The adapters were a good choice for this installation, increasing the overall mounting height of the scope and leaving no need for additional work to achieve proper bolt handle clearance. The only drawback is the 3/8" dovetail does not center perfectly over the Weaver bases. When the scope is installed it doesn't appear to be in proper alignment with the barrel, but this doesn't impact accuracy and the very small amount off-center appearance doesn't detract looks too badly. The dovetail adapters and Weaver bases allow a variety of optic choices, including larger one inch or 30mm tubes, a scope with a 40mm objective lenses, or a various sizes of electronic optics as there are a variety of Weaver rings (high, off-set, see-through, etc.) that can be used to secure a chosen optic. This made for a very versatile mounting system.
Since I was unable to locate a schematic or any disassembly instructions for this make and model rimfire, I decided to add it here. Let's begin by checking to ensure the gun is unloaded (physically look in the chamber), then remove the bolt by pulling the trigger all the way to the rear to release it from the receiver. If you find that the bolt seems to be binding or not coming out, don't force it to the rear. Push the bolt forward, then reopen it slowly and only pull the bolt to the rear enough so that you don't dispatch the extractor/sear. Pull the trigger and remove the bolt. If the extractor/sear moves back from the breech too far, it prevents the trigger from being able to lower the extractor/sear enough to clear the bolt during removal.
With the bolt removed and set aside, unscrew the stock stud screw and lift the barrel/receiver out of the stock by tilting it up at the muzzle enough to get the stock stud clear of the stock, then pull the barrel/receiver forward and out of the stock.
The reason for this is that the extractor/sear stays in the receiver and is held in place with a flat spring while the trigger stays pinned in the stock. The two must be separated from each other by lifting and pulling the barrel/receiver out of the stock and forward. With the barrel/receiver out of the stock, note how the trigger is pinned inside of the stock and has a coil spring behind it serving as the trigger return spring. The barrel/receiver gets reassembled into the stock as the extractor/sear "hooks" onto the trigger so that it can operate properly when the barrel/receiver is assembled into the stock again. The extractor/sear must come down when the trigger is pulled to release the firing pin.
To remove the extractor/sear, pull on it downward and towards the rear and it will come out as it is retained in place by the flat spring attached to the bottom of the receiver only. The extractor/sear (flat) spring can be removed by tapping it towards the rear while lifting up on the turned down end of the flat spring, allowing it to move out of the cut in the receiver. The flat spring moves rearward and lifts off the stock stud. Assembly of the extractor/sear spring is in reverse. This completes disassembly of the barreled action except for the front and rear sights. If needed, both can be removed by drifting them from their dovetail slots from left to right.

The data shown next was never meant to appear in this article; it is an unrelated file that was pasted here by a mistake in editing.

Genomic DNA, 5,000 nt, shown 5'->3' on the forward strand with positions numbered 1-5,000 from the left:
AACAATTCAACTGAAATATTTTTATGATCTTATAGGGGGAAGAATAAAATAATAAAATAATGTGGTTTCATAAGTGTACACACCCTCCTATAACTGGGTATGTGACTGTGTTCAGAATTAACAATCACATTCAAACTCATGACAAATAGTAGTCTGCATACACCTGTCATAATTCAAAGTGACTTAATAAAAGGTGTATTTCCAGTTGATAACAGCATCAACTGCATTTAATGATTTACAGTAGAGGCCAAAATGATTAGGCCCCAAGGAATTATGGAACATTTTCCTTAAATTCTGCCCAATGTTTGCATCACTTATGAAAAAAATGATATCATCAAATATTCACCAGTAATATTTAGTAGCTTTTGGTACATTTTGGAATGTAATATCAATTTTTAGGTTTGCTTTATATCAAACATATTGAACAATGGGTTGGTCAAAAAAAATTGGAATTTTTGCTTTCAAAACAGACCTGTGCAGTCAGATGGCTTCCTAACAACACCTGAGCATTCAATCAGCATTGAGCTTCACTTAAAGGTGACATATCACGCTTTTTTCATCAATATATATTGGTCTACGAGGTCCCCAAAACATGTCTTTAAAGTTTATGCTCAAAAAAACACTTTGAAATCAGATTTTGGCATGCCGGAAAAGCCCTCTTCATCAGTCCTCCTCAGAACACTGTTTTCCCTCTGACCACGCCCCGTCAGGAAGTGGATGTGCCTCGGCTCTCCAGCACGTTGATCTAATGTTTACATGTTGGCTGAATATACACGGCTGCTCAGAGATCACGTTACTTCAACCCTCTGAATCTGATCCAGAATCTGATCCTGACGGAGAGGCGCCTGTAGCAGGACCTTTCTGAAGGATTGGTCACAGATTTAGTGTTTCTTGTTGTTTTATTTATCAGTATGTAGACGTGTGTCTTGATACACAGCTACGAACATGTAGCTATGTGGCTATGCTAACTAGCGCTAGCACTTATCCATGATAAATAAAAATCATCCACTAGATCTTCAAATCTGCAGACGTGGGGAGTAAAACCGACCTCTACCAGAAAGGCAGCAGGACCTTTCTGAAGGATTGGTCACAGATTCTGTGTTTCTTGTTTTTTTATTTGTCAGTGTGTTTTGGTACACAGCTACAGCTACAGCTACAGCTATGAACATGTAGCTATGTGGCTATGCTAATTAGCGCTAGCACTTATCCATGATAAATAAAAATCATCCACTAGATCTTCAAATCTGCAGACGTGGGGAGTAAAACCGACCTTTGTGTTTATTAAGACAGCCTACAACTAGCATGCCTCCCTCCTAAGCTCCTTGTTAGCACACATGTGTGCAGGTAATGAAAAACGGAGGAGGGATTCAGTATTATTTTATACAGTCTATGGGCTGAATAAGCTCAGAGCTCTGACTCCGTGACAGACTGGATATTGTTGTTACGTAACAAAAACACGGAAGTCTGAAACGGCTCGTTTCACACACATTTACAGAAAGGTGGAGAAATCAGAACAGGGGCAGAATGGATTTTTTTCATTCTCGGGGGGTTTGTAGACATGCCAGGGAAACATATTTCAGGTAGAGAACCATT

Turning our attention back to the bolt assembly, begin by carefully pushing the firing pin guide pin out through the bolt body with a pin punch. Do your best to push the pin out by hand or a few gentle taps with a brass hammer. Giving the pin a hard whack risks breaking the fragile rear sides of the firing pin body. The firing pin guide pin rides in the firing pin guide slot. Once the firing pin guide pin is removed, back the bolt "guts" out of the bolt body in one piece by pulling back on the cocking knob, officially known as the firing pin head. Keep an eye out for the round safety lock friction ring that fits on the firing pin body just ahead of the safety lock as it is housed inside of the bolt body.
With the bolt body removed and the safety lock friction ring set aside, further disassemble the bolt by sliding the safety lock forward and off the firing pin body. Remember, the safety lock was in place for reassembly. The "wing" or safety lock tab will be reinstalled so that it is upward in relation to the bolt handle. In other words, when the bolt is fully assembled the safety lock wing or tab should be positioned at the 3 o'clock position when the safety lock is in the off position and in the 12 o'clock position when the safety lock is on and the bolt is closed and cocked.
With the safety lock removed, use a pin punch to drift out the firing pin head pin that holds the cocking button (firing pin head) onto the rear of the firing pin body. Again, go slow and gently here and do not force the pin out. Too much pounding can damage or break the rear of the fragile firing pin body at the firing pin head pin retaining hole. Gently tap the pin to free it up and ease the pin out, then pull the firing pin head out of the firing pin body. There you'll see a small coil spring inside the firing pin head called the firing pin retracting spring. This small coil spring presses up against the back side of the firing pin guide pin and the firing pin spring and guide (bushing) presses up against the front of this same pin. Remove the firing pin spring and guide from inside the firing pin body. Note, the firing pin spring guide goes to the rear of the firing pin spring when reassembling and will press up against the firing pin guide pin. Replace these two springs if needed.